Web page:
Fines and Fees Are an Impediment to Justice, Experts Say

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State and local court fees disproportionately affect people of color and when people can’t pay them, they can face additional fees and ruined credit, making it hard to rent a home, or buy a car, and in some scenarios can even lead to incarceration.

The National Center for Access to Justice (NCAJ) at Fordham Law School, hosted a panel discussion in December that looked at these and other harmful impacts of fines and fees on low-income communities in New York. The event was co-presented by the NCAJ, the New York County Lawyers Association, and Fordham Law’s Access to Justice Initiative

“The issue of fines and fees has been in the public consciousness for some time. Really outrageous fines and fees both feed the crisis of mass incarceration and cause their own crises in people’s lives. What seem like small amounts of money, can pose insurmountable obstacles to so many, reinforcing patterns of racism and funding our government on the backs of people who can least afford to pay,” said Fordham Law Dean Matthew Diller.

The NCAJ found that state and local courts sentence millions of Americans to pay fines every year as punishment for a wide range of offenses, from traffic and municipal code violations, to felonies. Courts then tax people with additional fees, surcharges, and other assessments that can add up to thousands of dollars and steep penalties if a person cannot afford to pay.

Racial disparities are often at play in how fines and fees are collected, according to panelist Claudia Wilner, director of litigation and advocacy at the National Center for Law and Economic Justice. Wilner highlighted a recent lawsuit filed by the Center alleging the City of Buffalo engaged in racially-biased traffic stops by setting up traffic checkpoints in mostly low-income, predominantly Black neighborhoods in the city. 

“You’ve got millions of dollars that are being siphoned out of low-income communities of color, being moved into the city budget process and then redistributed, and going to wealthier and whiter communities a lot of the time. These same areas that are over-policed and over-fined, don’t get their fair share of other city resources, whether it’s education, health, housing, or transportation,” said Wilner. “It’s a really dangerous redistribution of wealth.”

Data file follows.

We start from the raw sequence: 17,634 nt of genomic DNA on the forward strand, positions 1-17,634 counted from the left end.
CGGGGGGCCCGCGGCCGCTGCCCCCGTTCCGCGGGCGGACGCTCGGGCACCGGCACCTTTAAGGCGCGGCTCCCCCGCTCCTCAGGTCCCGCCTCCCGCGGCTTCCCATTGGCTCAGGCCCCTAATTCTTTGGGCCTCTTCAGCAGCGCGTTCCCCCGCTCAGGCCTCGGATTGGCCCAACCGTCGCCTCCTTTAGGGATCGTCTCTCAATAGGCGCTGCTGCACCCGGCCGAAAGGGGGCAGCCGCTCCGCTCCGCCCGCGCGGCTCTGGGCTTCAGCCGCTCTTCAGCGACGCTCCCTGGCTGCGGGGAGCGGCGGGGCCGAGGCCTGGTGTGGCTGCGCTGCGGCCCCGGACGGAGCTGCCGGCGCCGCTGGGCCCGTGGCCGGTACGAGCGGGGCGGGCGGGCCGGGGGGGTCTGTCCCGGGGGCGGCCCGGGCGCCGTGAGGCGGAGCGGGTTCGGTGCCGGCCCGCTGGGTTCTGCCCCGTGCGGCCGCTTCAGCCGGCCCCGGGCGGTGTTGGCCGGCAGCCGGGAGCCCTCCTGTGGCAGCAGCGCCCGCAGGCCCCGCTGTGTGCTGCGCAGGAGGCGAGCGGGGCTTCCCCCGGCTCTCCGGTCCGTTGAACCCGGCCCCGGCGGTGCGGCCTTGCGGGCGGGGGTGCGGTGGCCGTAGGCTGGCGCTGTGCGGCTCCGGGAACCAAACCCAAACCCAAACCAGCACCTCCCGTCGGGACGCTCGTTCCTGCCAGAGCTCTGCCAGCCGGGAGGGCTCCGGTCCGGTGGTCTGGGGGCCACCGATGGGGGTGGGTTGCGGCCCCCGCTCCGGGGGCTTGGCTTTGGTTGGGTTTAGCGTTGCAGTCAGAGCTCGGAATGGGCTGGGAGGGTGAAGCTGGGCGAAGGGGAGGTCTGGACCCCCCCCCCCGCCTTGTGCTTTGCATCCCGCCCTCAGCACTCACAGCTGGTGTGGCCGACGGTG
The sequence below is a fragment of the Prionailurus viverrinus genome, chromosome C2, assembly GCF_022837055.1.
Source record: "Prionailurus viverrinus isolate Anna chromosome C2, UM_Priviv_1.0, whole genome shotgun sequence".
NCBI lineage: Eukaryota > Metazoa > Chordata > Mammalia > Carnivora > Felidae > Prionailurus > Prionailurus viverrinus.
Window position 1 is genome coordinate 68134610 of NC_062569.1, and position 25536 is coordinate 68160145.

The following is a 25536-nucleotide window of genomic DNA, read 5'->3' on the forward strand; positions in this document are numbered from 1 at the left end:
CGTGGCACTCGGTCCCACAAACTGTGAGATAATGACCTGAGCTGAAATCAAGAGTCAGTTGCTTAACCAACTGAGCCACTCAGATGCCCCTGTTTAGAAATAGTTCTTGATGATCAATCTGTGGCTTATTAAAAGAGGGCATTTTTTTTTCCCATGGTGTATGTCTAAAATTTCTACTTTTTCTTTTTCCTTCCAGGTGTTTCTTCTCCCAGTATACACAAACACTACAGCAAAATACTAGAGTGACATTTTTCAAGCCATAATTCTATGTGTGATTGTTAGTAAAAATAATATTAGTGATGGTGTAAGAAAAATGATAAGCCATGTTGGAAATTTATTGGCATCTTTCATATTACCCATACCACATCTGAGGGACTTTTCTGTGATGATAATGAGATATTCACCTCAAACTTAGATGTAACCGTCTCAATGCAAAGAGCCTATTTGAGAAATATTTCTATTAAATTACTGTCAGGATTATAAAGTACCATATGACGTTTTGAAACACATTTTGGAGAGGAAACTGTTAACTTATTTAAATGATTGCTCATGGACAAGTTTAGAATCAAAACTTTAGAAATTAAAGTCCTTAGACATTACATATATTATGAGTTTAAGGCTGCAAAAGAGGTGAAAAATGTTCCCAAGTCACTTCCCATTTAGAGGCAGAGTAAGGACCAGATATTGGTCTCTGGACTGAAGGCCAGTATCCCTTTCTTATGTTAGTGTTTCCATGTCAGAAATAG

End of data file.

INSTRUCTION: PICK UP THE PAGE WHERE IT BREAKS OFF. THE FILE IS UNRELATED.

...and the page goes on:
In an effort to address this issue, the NCAJ, which conducts research on civil and criminal justice and provides policy solutions, has created a nationwide Fines and Fees Justice Index that measures the degree to which states have adopted policies to rein in abuses of fines and fees. With the guidance of a task force of experts from around the country, NCAJ has created 17 policy benchmarks around these practices. New York ranked third nationally, but still did poorly overall, earning only 48 out of 100 possible points.

“We look at basic questions about the laws in each state: did they eliminate legal system fees altogether? Did they eliminate fines and fees for juveniles? Do they guarantee a right to counsel before incarcerating a person for failure to pay? No state does particularly well on the index, none have all issues correct, or even most,” said David Udell, NCAJ founder and executive director. “We’re here tonight because it doesn’t always have to be this way.” 

There was a consensus on the panel that unnecessary fines and fees need to be eliminated in order to ultimately solve this issue. Panelists discussed the prospects for the End Predatory Court Fees Act, a reform initiative that is currently pending in the New York legislature that would, among other things, abolish legal system fees that take the form of “surcharges” in New York and require judges to consider ability to pay when setting fines.

Other panelists at the event included Andre Ward, associate vice president of the David Rothenberg Center for Public Policy at The Fortune Society; Zach Ahmad, senior policy counsel at the New York Civil Liberties Union; and Antonya Jeffrey, New York State director of the Fines and Fees Justice Center. The event was moderated by Lauren Jones, NCAJ legal and policy director.

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